The European Union has a new set of rules to manage disputes under investment agreements with its trading partners. This is a building block towards a common EU investment policy, as the new rules create the internal framework for managing future investor-state disputes.
Under the Treaty of Lisbon, investment became part of the EU Common Commercial Policy – an exclusive competence of the EU. As a consequence, the European Commission now also negotiates the investment component of trade agreements on behalf of the European Union.
The EU is negotiating investment protection and investor-to-state-dispute (ISDS) in a number of agreements. The new rules define who is to defend the EU’s and Member States’ interests in the event of ISDS in EU trade agreements and the Energy Charter Treaty.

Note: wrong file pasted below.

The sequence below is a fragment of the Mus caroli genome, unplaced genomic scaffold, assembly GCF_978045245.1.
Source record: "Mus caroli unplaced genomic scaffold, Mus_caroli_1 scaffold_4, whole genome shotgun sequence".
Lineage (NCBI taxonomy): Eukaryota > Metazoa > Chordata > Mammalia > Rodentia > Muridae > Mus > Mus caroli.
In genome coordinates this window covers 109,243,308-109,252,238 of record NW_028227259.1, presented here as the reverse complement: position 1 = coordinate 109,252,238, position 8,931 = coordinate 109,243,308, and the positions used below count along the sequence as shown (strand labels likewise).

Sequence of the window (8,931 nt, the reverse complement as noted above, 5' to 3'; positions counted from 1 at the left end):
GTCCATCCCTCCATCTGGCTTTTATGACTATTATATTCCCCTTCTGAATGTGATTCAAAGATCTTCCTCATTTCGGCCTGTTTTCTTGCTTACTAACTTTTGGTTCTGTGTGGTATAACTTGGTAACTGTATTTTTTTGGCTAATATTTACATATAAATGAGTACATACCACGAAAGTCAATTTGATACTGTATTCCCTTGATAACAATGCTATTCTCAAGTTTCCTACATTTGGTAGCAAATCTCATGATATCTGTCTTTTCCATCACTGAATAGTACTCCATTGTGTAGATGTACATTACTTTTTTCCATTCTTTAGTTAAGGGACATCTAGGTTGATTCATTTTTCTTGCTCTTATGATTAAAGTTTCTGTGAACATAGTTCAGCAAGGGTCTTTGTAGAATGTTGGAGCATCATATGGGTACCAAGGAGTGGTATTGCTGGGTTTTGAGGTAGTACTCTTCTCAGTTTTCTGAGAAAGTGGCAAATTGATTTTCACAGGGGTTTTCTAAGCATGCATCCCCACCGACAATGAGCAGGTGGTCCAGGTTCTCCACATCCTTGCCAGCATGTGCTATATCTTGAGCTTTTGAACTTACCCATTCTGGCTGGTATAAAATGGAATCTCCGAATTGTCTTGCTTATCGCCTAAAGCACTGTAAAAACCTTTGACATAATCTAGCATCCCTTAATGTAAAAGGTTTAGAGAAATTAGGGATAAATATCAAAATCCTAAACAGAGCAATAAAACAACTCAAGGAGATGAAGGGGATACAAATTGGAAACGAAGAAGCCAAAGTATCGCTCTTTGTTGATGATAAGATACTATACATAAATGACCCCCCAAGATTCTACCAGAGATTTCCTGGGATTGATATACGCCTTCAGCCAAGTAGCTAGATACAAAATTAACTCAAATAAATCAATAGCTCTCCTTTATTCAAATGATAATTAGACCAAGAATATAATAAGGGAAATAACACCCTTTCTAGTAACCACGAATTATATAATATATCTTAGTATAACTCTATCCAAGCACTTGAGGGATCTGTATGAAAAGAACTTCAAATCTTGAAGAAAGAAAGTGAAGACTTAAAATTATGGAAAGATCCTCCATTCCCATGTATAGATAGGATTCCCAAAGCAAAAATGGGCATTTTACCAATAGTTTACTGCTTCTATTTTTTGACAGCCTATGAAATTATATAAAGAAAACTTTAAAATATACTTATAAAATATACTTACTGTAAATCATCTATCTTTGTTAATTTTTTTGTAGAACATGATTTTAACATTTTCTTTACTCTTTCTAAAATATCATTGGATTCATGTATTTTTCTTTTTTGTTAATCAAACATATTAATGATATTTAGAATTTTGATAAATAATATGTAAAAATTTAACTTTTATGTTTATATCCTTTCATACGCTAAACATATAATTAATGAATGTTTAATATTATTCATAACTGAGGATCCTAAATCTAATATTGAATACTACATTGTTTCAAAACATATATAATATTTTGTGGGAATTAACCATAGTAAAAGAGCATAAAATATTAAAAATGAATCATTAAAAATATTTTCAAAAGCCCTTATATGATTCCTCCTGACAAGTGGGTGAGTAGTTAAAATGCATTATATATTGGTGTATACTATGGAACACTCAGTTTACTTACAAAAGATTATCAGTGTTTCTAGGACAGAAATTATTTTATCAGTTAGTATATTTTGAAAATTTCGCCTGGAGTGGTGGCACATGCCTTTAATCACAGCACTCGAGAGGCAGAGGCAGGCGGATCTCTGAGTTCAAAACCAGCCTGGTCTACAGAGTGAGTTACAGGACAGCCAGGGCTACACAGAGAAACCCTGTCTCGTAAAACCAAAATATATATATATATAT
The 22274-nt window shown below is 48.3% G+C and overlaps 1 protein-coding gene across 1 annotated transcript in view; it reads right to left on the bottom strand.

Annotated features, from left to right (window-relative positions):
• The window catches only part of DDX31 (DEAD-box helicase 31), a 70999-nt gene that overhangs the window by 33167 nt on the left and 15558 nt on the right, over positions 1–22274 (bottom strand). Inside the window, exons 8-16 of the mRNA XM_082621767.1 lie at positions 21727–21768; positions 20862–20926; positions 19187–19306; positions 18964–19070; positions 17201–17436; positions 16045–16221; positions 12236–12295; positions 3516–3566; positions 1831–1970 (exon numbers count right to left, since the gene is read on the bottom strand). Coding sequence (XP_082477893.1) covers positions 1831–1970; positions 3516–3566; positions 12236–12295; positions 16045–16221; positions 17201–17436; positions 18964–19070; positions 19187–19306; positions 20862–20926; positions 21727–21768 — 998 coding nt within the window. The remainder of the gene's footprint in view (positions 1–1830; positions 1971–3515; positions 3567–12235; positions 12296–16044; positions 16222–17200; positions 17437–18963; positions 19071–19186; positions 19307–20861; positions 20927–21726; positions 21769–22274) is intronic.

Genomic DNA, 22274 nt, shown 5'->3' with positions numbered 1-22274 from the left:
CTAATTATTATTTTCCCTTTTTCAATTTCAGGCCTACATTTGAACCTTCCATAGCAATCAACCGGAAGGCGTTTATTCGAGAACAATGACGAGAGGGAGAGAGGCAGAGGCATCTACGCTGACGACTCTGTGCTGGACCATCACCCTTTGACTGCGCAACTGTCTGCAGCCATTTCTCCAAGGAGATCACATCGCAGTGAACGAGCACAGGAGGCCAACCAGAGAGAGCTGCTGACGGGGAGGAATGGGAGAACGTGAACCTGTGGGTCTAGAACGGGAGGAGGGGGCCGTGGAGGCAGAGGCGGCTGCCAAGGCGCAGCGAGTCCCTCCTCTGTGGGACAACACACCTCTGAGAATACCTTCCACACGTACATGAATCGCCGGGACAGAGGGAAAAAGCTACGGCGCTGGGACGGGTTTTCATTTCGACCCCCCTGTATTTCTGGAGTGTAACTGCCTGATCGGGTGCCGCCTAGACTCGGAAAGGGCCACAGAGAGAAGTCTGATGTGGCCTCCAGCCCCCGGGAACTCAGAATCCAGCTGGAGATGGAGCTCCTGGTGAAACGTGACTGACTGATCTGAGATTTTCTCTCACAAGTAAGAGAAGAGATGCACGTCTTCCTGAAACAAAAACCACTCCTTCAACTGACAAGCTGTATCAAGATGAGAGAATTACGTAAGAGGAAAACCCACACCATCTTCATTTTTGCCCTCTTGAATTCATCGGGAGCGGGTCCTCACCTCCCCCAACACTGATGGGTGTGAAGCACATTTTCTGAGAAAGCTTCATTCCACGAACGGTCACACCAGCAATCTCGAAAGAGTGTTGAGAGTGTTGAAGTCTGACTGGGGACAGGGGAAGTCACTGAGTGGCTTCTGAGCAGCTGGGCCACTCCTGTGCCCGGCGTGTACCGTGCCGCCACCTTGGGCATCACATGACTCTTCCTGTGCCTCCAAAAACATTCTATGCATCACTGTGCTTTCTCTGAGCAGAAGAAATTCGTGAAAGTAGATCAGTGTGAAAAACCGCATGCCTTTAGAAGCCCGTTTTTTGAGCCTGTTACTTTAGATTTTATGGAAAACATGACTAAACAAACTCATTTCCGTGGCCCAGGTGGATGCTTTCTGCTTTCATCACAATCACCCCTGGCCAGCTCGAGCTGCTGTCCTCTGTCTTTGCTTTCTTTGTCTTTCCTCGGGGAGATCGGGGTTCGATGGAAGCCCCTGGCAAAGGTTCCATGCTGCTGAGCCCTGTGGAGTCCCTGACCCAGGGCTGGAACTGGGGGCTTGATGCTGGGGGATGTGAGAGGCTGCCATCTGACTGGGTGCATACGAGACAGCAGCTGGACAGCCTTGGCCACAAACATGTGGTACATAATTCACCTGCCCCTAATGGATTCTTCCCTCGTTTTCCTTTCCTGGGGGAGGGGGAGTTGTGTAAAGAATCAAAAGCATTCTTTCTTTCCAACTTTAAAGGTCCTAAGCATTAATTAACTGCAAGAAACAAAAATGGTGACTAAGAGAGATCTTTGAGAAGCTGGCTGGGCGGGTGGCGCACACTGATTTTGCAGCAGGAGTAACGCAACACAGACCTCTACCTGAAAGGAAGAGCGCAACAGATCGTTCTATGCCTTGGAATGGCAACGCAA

The new rules establish the principles for allocating eventual costs or compensation. Member States will defend any challenges to their own measures and the EU will defend measures taken at EU level. In all cases, there will be close cooperation and transparency within the EU and its institutions.
There are currently 3000 bilateral investment treaties in force globally, more than 1400 of which are concluded by EU Member States. The vast majority of them include ISDS, as a necessary enforcement mechanism for those investing in third countries. EU investors are the most frequent users of ISDS worldwide.